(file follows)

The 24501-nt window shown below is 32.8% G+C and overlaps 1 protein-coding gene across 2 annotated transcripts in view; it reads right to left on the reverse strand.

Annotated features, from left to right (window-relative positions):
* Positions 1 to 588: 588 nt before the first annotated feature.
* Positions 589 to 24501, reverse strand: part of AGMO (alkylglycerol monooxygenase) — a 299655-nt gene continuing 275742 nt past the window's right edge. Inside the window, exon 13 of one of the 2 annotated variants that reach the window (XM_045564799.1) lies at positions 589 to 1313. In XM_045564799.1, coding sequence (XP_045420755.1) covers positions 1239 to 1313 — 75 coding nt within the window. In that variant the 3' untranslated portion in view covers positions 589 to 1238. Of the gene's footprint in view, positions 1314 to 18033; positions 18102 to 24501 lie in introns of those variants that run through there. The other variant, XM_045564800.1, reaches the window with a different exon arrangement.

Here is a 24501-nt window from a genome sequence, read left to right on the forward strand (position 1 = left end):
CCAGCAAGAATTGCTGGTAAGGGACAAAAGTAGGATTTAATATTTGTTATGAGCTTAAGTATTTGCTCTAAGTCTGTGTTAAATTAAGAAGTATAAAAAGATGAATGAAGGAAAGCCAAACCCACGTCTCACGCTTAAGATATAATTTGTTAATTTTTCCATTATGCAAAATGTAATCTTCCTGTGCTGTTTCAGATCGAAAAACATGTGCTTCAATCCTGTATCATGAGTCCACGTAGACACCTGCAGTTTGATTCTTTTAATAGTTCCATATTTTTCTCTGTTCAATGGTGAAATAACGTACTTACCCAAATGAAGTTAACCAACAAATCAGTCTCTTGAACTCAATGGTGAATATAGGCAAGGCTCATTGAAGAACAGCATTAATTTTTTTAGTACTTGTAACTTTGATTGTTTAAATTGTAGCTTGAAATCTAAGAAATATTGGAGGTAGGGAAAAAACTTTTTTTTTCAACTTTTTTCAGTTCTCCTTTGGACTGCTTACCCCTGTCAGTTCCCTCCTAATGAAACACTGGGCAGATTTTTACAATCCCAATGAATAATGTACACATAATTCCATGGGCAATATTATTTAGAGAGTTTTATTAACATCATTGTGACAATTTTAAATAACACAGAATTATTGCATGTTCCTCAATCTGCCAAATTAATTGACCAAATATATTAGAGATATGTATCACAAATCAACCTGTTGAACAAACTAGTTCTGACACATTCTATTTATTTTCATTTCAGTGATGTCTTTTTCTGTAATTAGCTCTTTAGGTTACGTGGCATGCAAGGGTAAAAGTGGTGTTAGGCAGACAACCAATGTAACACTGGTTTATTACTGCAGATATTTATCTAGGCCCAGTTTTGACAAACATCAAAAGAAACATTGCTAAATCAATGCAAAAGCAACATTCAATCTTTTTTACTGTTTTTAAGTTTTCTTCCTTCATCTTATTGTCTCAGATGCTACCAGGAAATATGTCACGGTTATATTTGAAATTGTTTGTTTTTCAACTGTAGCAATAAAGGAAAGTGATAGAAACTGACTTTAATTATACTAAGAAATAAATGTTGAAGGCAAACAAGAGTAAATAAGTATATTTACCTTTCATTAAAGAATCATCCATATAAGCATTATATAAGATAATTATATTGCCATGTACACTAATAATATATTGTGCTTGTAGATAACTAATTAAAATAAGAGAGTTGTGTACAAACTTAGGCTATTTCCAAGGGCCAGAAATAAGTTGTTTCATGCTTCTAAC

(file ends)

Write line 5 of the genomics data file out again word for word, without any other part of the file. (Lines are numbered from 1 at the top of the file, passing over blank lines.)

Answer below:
Here is a 24501-nt window from a genome sequence, read left to right on the forward strand (position 1 = left end):